Yeah. Maybe exhaustion for no particular reason. I do have warning signs and I pull back. Usually it means that I am doing too much, you know. I am not being economical like I said earlier. If I become economical and just stick within the essence of the story and the character, then I’m not stretching myself too much. But it is a risk.

Brando showed that you can give your best performances in extreme situations.

Yes. Me too. When I am almost snapping. It is like tuning a violin. You want that note from a string so you tune it until it almost breaks – but then you get that note. It is dangerous, but it is also sublime.

Is there anything in your artistic life that you regret?

No. Because life is good now, it is beautiful. I think we have to face the fact that everything in the past has brought us to me sitting here with you now. And if I had any regrets, it would be regretting the journey that brought me to this table. I don’t regret that journey, because I am so happy to be here now. I love the now, it is all we have.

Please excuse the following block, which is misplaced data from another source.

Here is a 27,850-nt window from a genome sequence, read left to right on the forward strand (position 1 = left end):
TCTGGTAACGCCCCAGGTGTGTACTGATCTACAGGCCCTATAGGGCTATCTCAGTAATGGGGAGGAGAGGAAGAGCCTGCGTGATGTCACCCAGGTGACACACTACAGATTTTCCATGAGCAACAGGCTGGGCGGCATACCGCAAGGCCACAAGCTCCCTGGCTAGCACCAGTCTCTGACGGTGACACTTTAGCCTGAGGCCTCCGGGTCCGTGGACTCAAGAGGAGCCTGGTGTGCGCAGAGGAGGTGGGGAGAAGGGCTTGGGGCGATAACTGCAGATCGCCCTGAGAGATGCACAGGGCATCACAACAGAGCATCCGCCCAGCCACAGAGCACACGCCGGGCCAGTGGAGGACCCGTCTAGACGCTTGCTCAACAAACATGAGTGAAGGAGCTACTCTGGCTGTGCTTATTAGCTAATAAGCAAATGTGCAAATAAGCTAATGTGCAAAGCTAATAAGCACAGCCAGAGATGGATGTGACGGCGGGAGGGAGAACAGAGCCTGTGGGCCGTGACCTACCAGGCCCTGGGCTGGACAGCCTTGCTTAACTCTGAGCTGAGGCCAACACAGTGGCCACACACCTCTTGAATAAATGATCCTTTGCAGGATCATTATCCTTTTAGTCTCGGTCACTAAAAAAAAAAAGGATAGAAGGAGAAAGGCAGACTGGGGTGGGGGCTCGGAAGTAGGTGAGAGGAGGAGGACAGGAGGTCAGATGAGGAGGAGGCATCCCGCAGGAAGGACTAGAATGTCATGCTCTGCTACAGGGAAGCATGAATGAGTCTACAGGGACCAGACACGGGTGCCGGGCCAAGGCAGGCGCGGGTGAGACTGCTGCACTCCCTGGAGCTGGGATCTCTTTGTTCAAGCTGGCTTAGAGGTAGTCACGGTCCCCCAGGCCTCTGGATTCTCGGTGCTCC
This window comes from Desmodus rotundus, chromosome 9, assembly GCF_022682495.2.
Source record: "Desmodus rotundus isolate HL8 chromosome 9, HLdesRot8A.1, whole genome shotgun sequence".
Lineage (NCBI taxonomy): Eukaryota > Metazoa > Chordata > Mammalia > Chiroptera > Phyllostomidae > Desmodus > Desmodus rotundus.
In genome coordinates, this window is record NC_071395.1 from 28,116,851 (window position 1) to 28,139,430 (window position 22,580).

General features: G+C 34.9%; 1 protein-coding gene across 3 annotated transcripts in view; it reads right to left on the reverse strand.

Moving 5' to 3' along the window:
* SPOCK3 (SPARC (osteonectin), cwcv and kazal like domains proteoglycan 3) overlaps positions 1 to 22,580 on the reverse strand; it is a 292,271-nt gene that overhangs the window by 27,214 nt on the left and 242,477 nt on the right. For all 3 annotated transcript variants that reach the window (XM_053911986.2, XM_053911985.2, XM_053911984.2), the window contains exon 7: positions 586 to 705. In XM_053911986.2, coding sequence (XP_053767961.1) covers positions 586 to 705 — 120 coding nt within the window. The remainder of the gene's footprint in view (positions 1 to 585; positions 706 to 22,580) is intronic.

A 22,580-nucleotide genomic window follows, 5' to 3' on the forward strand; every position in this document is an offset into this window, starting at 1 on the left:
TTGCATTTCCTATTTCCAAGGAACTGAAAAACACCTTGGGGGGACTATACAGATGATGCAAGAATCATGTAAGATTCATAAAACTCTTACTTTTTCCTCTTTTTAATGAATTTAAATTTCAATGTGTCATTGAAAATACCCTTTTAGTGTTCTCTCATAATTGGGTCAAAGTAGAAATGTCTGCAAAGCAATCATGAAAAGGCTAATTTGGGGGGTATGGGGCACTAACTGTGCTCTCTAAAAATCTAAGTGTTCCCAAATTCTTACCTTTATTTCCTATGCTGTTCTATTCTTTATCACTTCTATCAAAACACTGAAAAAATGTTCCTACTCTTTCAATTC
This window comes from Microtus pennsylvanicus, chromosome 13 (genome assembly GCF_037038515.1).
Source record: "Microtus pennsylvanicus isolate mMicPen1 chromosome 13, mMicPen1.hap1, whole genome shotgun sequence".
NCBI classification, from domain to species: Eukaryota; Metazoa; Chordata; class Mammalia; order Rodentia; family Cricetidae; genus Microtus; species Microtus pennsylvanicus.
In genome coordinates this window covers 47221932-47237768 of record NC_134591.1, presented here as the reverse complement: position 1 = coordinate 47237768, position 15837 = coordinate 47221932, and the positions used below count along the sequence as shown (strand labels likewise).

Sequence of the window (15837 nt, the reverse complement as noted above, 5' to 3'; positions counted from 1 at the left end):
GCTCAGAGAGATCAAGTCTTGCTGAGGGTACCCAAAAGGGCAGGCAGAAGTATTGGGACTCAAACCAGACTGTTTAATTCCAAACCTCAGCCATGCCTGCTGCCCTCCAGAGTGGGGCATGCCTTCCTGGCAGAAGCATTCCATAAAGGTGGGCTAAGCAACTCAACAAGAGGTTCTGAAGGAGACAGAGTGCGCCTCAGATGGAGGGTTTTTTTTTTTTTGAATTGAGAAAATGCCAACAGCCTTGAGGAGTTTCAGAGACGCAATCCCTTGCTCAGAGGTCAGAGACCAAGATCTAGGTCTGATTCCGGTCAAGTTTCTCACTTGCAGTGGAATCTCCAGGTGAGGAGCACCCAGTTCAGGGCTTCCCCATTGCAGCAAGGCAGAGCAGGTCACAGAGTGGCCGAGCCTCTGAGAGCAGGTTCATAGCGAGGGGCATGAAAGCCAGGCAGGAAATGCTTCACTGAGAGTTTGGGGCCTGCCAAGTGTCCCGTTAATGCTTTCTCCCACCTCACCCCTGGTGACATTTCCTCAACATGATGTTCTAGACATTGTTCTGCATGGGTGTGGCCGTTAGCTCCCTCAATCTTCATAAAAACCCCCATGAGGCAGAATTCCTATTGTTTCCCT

Can now be everything?

Well, yesterday for example when I was walking around my garden, I saw how many eggs my chicken has laid and I cooked myself dinner – that was nice. I only have one chicken, but she is devoted to me.

What made you decide to get a chicken?

I like the sound. I’ve got quite a lot of land at home in the Oxfordshire countryside. She is wired off so the foxes can’t get her and I like the sound. She is a very sweet little animal. She is really nice, quite a developed personality. She gets very exited when I walk up to her, she starts running up and down.

Send my regards to her.

I will. (Laughs)

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Short Profile

Name: Krishna Pandit Bhanji
DOB:
31 December 1943
Place of Birth:
Snainton, England, UK
Occupation:
Actor


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One Response to this Interview

  1. what a wonderful interview/conversation!

    I just watched “Gandhi” last night, and to think Ben Kingsley is actually in that movie is bewildering… I feel like I am simply watching Gandhi play himself!

    I am a painter myself, and I can very much relate to what Sir Ben says. I always look at my work and think, when did I do all this stuff ?!!!